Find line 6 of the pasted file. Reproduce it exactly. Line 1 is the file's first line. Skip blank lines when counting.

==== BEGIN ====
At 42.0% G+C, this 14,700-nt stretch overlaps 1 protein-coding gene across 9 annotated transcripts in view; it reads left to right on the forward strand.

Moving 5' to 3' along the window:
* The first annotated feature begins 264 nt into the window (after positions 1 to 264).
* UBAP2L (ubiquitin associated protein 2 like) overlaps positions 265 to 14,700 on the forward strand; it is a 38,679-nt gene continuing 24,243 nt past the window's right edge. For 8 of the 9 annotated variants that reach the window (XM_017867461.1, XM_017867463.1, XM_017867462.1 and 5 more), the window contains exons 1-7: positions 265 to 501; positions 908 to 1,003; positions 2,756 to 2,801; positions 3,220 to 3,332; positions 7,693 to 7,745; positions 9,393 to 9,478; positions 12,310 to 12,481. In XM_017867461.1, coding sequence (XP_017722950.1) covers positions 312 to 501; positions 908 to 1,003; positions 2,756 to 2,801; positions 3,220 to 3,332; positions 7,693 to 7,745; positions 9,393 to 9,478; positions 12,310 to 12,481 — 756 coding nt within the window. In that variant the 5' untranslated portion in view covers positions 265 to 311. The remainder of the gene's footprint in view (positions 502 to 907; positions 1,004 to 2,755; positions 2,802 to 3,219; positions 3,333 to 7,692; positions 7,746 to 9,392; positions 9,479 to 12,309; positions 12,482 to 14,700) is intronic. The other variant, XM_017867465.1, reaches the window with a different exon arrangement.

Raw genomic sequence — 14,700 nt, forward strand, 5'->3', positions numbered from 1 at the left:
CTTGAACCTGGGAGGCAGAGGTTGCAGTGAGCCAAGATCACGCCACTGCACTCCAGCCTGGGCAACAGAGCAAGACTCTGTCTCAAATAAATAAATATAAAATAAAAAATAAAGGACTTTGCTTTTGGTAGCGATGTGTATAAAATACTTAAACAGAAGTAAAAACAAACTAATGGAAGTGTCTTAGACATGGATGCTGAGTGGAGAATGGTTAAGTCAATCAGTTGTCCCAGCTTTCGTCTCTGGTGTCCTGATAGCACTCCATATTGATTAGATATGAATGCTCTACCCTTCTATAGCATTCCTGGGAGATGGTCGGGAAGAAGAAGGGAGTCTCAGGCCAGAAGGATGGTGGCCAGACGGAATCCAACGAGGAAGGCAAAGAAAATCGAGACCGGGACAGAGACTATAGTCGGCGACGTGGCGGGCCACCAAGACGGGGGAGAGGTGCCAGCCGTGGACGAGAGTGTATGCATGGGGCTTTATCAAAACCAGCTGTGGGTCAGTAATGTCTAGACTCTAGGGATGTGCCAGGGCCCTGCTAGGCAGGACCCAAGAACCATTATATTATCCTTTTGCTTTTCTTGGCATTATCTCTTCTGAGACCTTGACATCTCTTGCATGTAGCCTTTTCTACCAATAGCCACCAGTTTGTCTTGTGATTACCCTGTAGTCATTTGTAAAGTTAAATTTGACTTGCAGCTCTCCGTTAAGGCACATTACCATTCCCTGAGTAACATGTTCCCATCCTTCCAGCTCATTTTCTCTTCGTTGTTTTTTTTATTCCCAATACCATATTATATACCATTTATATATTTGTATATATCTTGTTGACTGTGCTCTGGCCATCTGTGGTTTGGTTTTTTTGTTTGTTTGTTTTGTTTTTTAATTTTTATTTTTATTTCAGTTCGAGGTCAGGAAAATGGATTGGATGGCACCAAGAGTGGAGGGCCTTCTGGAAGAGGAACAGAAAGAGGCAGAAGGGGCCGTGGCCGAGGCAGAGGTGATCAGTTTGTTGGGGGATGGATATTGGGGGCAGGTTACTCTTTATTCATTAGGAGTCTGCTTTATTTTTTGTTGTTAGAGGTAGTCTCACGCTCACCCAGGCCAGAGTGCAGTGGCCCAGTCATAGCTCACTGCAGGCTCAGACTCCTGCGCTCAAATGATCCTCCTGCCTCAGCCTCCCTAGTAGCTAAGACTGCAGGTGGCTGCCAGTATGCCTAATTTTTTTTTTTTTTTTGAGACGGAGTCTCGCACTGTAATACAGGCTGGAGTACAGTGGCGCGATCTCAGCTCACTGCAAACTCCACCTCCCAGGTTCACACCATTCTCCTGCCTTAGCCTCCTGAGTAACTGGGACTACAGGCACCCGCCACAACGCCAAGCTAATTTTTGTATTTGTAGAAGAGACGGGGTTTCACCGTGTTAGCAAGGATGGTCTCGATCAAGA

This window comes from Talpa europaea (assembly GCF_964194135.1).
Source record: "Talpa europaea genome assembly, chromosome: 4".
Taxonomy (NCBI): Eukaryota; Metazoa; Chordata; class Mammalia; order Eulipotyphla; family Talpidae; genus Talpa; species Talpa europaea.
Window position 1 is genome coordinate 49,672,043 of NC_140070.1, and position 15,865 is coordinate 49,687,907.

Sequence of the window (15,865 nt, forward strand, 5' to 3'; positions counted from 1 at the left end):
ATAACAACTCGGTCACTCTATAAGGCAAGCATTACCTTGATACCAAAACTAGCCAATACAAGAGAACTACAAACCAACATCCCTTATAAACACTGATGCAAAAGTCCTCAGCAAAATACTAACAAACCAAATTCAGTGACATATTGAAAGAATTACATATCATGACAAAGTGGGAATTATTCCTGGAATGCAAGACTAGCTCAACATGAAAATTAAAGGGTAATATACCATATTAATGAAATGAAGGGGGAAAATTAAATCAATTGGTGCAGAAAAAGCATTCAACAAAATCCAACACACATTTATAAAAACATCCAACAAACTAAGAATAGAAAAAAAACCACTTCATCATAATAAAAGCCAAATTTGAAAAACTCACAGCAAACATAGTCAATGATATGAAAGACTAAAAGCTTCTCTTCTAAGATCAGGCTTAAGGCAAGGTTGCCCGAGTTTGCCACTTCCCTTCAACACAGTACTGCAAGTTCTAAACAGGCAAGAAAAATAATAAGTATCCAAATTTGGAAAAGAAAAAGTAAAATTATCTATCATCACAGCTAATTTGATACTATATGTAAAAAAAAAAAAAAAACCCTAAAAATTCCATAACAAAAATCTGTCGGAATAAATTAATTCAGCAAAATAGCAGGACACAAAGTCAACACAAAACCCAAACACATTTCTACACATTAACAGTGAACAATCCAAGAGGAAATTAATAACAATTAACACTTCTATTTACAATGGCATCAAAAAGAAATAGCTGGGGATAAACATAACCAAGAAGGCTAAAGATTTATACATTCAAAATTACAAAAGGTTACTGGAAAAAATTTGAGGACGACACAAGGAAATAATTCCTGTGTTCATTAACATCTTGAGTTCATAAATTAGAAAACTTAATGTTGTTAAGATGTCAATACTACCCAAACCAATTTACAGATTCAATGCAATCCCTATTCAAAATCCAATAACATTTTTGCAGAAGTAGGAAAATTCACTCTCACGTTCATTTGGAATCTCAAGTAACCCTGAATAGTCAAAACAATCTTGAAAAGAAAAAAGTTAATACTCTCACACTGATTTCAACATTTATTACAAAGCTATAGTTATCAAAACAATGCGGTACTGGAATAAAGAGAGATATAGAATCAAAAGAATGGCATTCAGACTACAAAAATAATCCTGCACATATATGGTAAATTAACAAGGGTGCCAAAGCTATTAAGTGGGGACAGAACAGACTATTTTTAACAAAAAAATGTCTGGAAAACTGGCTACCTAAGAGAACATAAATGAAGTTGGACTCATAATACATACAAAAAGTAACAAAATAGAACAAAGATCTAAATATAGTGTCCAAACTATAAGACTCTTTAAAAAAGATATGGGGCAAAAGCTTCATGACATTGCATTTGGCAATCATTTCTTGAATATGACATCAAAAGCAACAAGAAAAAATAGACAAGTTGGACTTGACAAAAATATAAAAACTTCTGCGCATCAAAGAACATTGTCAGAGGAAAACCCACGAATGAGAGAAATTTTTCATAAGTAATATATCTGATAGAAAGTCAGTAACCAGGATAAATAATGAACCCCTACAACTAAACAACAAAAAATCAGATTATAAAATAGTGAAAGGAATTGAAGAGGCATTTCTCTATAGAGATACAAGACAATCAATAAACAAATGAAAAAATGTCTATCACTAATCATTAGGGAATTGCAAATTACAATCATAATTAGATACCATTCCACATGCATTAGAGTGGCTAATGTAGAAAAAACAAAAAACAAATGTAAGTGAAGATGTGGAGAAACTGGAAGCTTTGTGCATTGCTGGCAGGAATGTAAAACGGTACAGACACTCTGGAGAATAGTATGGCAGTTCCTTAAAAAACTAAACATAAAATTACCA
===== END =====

CTTGAACCTGGGAGGCAGAGGTTGCAGTGAGCCAAGATCACGCCACTGCACTCCAGCCTGGGCAACAGAGCAAGACTCTGTCTCAAATAAATAAATATAAAATAAAAAATAAAGGACTTTGCTTTTGGTAGCGATGTGTATAAAATACTTAAACAGAAGTAAAAACAAACTAATGGAAGTGTCTTAGACATGGATGCTGAGTGGAGAATGGTTAAGTCAATCAGTTGTCCCAGCTTTCGTCTCTGGTGTCCTGATAGCACTCCATATTGATTAGATATGAATGCTCTACCCTTCTATAGCATTCCTGGGAGATGGTCGGGAAGAAGAAGGGAGTCTCAGGCCAGAAGGATGGTGGCCAGACGGAATCCAACGAGGAAGGCAAAGAAAATCGAGACCGGGACAGAGACTATAGTCGGCGACGTGGCGGGCCACCAAGACGGGGGAGAGGTGCCAGCCGTGGACGAGAGTGTATGCATGGGGCTTTATCAAAACCAGCTGTGGGTCAGTAATGTCTAGACTCTAGGGATGTGCCAGGGCCCTGCTAGGCAGGACCCAAGAACCATTATATTATCCTTTTGCTTTTCTTGGCATTATCTCTTCTGAGACCTTGACATCTCTTGCATGTAGCCTTTTCTACCAATAGCCACCAGTTTGTCTTGTGATTACCCTGTAGTCATTTGTAAAGTTAAATTTGACTTGCAGCTCTCCGTTAAGGCACATTACCATTCCCTGAGTAACATGTTCCCATCCTTCCAGCTCATTTTCTCTTCGTTGTTTTTTTTATTCCCAATACCATATTATATACCATTTATATATTTGTATATATCTTGTTGACTGTGCTCTGGCCATCTGTGGTTTGGTTTTTTTGTTTGTTTGTTTTGTTTTTTAATTTTTATTTTTATTTCAGTTCGAGGTCAGGAAAATGGATTGGATGGCACCAAGAGTGGAGGGCCTTCTGGAAGAGGAACAGAAAGAGGCAGAAGGGGCCGTGGCCGAGGCAGAGGTGATCAGTTTGTTGGGGGATGGATATTGGGGGCAGGTTACTCTTTATTCATTAGGAGTCTGCTTTATTTTTTGTTGTTAGAGGTAGTCTCACGCTCACCCAGGCCAGAGTGCAGTGGCCCAGTCATAGCTCACTGCAGGCTCAGACTCCTGCGCTCAAATGATCCTCCTGCCTCAGCCTCCCTAGTAGCTAAGACTGCAGGTGGCTGCCAGTATGCCTAATTTTTTTTTTTTTTTTGAGACGGAGTCTCGCACTGTAATACAGGCTGGAGTACAGTGGCGCGATCTCAGCTCACTGCAAACTCCACCTCCCAGGTTCACACCATTCTCCTGCCTTAGCCTCCTGAGTAACTGGGACTACAGGCACCCGCCACAACGCCAAGCTAATTTTTGTATTTGTAGAAGAGACGGGGTTTCACCGTGTTAGCAAGGATGGTCTCGATCAAGA